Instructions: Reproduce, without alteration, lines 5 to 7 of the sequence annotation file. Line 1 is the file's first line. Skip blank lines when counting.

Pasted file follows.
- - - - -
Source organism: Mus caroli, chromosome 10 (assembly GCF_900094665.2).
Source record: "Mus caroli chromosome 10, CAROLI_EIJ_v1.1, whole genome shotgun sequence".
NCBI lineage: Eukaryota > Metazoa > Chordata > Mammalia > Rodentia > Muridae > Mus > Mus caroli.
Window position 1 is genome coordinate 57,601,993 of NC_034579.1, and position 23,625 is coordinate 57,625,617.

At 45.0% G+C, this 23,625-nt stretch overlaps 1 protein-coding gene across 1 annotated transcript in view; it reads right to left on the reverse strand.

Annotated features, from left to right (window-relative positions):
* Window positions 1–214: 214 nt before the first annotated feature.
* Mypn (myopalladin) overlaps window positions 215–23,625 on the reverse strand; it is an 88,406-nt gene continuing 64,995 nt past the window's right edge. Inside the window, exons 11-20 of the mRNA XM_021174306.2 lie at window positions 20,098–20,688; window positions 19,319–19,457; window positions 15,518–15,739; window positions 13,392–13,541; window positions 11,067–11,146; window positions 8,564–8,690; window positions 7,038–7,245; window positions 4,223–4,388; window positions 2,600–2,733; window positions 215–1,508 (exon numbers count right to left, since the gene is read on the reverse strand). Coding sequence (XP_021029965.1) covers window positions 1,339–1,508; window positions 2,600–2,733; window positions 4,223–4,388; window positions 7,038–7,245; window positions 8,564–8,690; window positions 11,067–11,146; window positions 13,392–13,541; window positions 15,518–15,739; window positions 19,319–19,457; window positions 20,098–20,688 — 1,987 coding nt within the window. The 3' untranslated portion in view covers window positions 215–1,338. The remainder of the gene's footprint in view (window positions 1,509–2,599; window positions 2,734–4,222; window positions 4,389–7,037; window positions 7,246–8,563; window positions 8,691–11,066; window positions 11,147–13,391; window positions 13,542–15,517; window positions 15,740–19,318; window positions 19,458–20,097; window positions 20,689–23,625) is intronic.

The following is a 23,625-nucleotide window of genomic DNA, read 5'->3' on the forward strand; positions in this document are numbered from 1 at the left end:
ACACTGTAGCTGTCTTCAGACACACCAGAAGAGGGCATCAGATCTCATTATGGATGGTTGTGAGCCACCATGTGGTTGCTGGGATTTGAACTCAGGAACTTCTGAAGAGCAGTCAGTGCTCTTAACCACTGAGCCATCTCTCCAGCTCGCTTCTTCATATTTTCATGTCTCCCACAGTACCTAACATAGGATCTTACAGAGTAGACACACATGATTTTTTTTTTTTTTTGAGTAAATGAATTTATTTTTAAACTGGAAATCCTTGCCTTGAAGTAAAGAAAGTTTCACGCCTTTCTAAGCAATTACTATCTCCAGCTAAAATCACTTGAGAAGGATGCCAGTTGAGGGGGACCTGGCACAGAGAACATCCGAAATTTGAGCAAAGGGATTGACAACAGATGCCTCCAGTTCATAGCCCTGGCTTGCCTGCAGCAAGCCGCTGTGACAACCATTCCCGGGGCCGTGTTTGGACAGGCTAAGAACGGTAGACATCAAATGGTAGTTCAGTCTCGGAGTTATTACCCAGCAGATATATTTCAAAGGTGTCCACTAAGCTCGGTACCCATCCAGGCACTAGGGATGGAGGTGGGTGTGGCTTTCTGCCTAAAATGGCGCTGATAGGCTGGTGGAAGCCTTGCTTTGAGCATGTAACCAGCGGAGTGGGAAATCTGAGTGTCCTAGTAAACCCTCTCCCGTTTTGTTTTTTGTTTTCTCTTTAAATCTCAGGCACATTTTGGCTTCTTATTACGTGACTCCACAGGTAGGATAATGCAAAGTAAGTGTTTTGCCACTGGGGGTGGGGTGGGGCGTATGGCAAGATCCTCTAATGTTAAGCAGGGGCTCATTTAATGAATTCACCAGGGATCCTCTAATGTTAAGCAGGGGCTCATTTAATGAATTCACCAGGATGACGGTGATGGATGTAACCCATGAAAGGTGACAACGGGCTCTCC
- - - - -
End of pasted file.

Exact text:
At 45.0% G+C, this 23,625-nt stretch overlaps 1 protein-coding gene across 1 annotated transcript in view; it reads right to left on the reverse strand.

Annotated features, from left to right (window-relative positions):
* Window positions 1–214: 214 nt before the first annotated feature.